Saudi Arabia says France arrested wrong man over Khashoggi murder

Saudi Arabia say French police have arrested the WRONG MAN over Jamal Khashoggi’s murder and a person with the same name is already in prison for the crime

  • Man carrying passport identifying him as Khalid Al-Otaibi, one of 26 suspects accused over the murder of Jamal Khashoggi, arrested in Paris on Tuesday
  • Saudi Arabia has demanded his release, saying French police got the wrong man 
  • Al-Otaibi is a common name, Saudi sources said, adding that the man France is seeking could not be in Paris because he is currently in jail in their country 
  • French police are today trying to confirm that the two men are one and the same 

Saudi Arabia has accused France of arresting the wrong man after police said they detained a former member of the royal guard suspected of being part of the ‘hit squad’ that murdered Jamal Khashoggi. 

The suspect was stopped at Paris’s main airport on Tuesday while carrying a passport identifying him as Khalid Al-Otaibi, one of the 26 men on trial in absentia in Turkey over the killing of Khashoggi at the Saudi consulate in Istanbul in 2018.

But the Saudi embassy in France has since released a statement claiming that officers have arrested the wrong man and have demanded his immediate release.

Al-Otaibi is a common Saudi name, a security source in the country claimed, and the man that France thinks it has arrested could not have been in Paris because he is currently in jail in Saudi Arabia along with ‘all suspects in the case’. 

Khalid Al-Otaibi (circled at Istanbul airport just before the killing alongside other suspects) has been arrested by French police

A Saudi passport (pictured) held by a man with the same name was allegedly used to enter the US on three occasions on trips coinciding with Saudi royals

French authorities are now working to confirm the man’s identity, saying he was arrested after an Interpol red notice issued by Turkey was triggered as he went through passport control before boarding a flight to Riyadh. 

Twenty-six Saudis are now on trial in absentia in Istanbul over the killing in a process that began in October 2020. 

Turkey began trials for 26 Saudis accused of involvement in the killing in October last year, but none of them has yet faced court in person.

Alotaibi is also one of 17 people that the US Treasury designated for sanctions in 2018 over the murder.

Khashoggi, a former member of the Saudi royal family turned dissident, was a US citizen and working for the Washington Post as a columnist when he was killed.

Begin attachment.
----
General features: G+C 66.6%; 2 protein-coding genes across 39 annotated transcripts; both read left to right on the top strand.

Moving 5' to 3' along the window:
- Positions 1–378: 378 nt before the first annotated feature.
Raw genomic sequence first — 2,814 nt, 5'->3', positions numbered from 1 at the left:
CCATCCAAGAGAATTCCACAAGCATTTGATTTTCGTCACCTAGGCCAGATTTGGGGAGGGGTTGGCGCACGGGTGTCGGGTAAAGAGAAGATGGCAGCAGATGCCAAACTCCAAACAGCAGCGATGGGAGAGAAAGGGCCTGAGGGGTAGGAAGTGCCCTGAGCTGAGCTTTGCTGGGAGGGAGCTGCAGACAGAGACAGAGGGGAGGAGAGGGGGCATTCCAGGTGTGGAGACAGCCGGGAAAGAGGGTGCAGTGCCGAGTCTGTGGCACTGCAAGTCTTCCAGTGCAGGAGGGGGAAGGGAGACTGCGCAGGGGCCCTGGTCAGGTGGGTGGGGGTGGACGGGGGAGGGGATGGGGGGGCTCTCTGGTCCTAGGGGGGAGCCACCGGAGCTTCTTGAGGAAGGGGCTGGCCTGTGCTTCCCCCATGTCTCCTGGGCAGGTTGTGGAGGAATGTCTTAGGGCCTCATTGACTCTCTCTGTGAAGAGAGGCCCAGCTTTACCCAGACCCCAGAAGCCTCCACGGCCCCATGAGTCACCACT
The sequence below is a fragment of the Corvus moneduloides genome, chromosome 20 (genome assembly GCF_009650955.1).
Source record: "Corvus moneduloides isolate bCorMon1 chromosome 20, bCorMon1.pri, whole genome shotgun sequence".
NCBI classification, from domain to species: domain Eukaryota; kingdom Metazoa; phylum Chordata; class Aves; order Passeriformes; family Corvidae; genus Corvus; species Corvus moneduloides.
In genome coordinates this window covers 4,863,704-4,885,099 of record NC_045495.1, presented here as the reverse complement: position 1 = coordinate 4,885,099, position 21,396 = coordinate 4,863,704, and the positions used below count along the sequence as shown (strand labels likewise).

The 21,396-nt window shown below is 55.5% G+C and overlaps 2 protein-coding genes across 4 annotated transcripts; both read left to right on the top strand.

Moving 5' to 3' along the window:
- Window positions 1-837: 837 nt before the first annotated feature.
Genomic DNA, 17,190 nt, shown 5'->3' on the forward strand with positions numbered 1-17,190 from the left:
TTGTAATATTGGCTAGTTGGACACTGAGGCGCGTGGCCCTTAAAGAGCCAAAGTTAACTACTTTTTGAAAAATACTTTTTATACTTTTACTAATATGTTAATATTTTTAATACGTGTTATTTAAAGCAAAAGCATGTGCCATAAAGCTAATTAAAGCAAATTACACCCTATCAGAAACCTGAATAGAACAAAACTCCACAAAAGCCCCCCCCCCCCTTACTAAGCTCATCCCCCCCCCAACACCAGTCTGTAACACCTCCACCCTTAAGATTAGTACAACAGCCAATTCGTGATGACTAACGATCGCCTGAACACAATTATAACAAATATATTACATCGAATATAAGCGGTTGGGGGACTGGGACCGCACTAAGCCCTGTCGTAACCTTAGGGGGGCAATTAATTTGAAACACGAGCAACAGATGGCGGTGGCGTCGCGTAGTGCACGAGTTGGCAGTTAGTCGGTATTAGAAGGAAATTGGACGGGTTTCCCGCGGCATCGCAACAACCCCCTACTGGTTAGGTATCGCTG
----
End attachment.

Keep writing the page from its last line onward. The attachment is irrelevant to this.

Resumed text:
The murder sparked international outrage that continues to reverberate, with Western intelligence agencies accusing the kingdom’s de-facto ruler Prince Mohammed bin Salman of authorising the killing. 

A source close to the case said that the man can be detained for up to 48 hours while further checks are carried out on his identity.

If confirmed as the suspected member of the assassination team, he will appear before French prosecutors, ahead of any possible extradition procedure should Turkey make such a request.

Media rights body Reporters Without Borders (RSF) called Tuesday’s arrest ‘excellent news’ and said it had filed a legal complaint with Paris prosecutors against Alotaibi for murder, torture and enforced disappearance in October 2019.

RSF said it had maintained ‘complete confidentiality’ about the complaint in order to improve the chances of his arrest during any visit to France. The case was eventually closed by the prosecutor’s office in the absence of any indication of his presence in France but RSF said it would now reactivate the case.

Saudi Arabia however insists that the legal process it carried out into the Khashoggi killing has been completed and there is no need for any further arrests.

‘The Saudi judiciary has issued verdicts against all those who took part in the heinous murder of Jamal Khashoggi, all of them are currently serving their sentences,’ the Paris embassy said.

In September 2020, a Saudi court overturned five death sentences issued after a closed-door trial in Saudi Arabia, sentencing the accused to 20 years in prison instead. 

Khashoggi – a prominent Saudi who lived in self-exile in the United States and wrote for The Washington Post – entered the Saudi consulate in Istanbul on October 2, 2018 to file paperwork to marry his Turkish fiancee.

According to US and Turkish officials, a waiting Saudi hit squad strangled him and dismembered his body, which has never been retrieved.

The journalist had once been close to the Saudi royal family but before his death had written critical pieces in the Washington Post about Mohammed bin Salman (pictured) and his policies

Tuesday’s arrest comes only days after French President Emmanuel Macron defended his decision to include Saudi Arabia in a tour of Gulf states, saying the visit did not mean that he had ‘forgotten’ about the Khashoggi case.

Turkish President Recep Tayyip Erdogan has said the order to murder Khashoggi came from ‘the highest levels’ of the Saudi government.

But Erdogan has never directly blamed Prince Mohammed and there have in recent months been signs of a thaw between Turkey and Saudi Arabia.

Crucially, there have also been signs after many years of tensions in the wake of the 2016 failed coup bid, of a thaw between Turkey and Saudi Arabia’s top ally the United Arab Emirates, with Abu Dhabi Crown Prince Sheikh Mohammed bin Zayed visiting Turkey last month.

On the third anniversary of the killing, Khashoggi’s widow Hatice Cengiz, who was waiting outside the consulate while the murder took place, accused the US of failing to hold Saudi Arabia accountable.

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